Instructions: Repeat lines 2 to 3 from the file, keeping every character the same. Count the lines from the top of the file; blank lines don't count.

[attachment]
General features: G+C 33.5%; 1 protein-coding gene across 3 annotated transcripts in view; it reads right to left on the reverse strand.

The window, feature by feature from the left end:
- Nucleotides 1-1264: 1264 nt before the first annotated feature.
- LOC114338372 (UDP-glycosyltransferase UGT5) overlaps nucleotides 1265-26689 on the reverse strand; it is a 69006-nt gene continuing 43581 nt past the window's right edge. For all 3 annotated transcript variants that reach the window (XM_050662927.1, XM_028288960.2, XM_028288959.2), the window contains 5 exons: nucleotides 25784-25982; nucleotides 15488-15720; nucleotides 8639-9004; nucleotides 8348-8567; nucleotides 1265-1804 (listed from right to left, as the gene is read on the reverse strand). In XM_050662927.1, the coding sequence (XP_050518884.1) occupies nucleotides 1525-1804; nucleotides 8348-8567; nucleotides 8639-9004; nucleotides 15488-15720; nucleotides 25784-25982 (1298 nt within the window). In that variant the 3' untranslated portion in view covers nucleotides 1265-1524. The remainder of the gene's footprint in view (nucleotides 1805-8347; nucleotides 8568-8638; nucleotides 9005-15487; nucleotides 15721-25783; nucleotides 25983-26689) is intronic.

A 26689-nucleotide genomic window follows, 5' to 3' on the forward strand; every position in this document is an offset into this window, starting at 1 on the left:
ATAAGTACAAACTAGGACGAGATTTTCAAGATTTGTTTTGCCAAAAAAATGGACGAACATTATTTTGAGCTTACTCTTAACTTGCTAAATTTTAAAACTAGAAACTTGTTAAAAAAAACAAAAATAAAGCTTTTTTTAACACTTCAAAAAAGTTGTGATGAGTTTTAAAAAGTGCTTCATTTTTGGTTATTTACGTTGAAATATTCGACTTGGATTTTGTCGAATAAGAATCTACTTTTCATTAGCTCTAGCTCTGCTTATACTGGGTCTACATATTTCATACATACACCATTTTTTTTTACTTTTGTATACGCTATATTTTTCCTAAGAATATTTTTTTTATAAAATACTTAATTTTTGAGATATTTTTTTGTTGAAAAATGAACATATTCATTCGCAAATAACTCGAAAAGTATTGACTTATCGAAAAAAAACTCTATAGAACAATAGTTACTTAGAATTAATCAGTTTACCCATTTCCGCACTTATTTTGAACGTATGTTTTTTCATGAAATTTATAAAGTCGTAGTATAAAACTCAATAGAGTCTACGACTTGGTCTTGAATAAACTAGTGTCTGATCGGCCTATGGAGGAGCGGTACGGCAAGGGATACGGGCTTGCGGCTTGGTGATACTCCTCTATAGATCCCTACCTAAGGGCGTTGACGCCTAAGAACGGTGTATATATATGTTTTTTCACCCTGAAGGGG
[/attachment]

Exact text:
The window, feature by feature from the left end:
- Nucleotides 1-1264: 1264 nt before the first annotated feature.